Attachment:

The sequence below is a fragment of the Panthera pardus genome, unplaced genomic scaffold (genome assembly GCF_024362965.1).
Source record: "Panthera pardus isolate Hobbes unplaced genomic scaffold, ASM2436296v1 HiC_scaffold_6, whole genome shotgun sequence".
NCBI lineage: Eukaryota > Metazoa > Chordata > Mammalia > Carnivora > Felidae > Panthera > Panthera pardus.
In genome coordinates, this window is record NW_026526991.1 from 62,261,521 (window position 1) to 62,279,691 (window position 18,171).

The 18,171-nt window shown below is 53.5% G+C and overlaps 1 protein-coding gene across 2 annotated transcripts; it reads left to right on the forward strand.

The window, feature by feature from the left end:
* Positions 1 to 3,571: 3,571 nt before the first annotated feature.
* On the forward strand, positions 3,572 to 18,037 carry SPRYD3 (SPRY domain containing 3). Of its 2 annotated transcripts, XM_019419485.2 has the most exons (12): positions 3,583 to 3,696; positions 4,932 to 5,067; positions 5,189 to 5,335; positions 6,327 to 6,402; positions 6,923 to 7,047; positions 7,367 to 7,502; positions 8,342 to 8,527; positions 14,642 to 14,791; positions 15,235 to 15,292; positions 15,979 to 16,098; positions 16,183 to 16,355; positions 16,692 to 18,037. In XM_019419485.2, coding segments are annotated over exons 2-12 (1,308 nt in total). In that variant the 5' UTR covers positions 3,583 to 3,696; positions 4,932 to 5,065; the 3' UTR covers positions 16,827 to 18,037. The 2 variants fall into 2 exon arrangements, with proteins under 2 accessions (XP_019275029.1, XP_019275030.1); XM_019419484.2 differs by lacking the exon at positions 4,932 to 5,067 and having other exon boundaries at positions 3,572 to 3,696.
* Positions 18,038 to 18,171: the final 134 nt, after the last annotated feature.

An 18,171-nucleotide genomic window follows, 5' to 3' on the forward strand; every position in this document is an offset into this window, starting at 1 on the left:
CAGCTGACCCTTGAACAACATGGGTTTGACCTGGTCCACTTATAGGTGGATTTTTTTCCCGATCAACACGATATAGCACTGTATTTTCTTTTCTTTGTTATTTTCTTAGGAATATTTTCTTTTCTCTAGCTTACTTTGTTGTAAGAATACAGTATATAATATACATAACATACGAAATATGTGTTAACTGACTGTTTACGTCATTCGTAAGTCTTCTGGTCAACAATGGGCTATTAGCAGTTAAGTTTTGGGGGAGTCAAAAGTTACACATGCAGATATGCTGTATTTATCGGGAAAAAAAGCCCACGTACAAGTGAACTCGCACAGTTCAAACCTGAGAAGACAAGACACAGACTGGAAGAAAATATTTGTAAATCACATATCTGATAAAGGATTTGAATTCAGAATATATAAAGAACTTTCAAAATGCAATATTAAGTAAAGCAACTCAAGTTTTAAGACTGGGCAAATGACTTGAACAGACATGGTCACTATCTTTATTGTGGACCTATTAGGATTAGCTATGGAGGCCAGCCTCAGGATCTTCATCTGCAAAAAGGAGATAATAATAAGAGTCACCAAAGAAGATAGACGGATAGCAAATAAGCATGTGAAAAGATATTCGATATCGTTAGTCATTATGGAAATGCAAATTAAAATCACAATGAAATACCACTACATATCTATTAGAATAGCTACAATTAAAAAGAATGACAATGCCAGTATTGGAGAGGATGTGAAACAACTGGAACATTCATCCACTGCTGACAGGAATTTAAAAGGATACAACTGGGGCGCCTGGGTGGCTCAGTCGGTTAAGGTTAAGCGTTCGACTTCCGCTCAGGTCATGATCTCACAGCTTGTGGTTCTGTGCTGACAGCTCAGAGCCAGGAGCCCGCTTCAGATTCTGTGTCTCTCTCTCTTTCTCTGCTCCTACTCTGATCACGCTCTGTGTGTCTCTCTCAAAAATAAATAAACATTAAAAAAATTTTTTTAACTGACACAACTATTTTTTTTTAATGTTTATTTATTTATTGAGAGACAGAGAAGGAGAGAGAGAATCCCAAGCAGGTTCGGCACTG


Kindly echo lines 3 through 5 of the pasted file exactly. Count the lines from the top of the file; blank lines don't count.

NCBI lineage: Eukaryota > Metazoa > Chordata > Mammalia > Carnivora > Felidae > Panthera > Panthera pardus.
In genome coordinates, this window is record NW_026526991.1 from 62,261,521 (window position 1) to 62,279,691 (window position 18,171).

The 18,171-nt window shown below is 53.5% G+C and overlaps 1 protein-coding gene across 2 annotated transcripts; it reads left to right on the forward strand.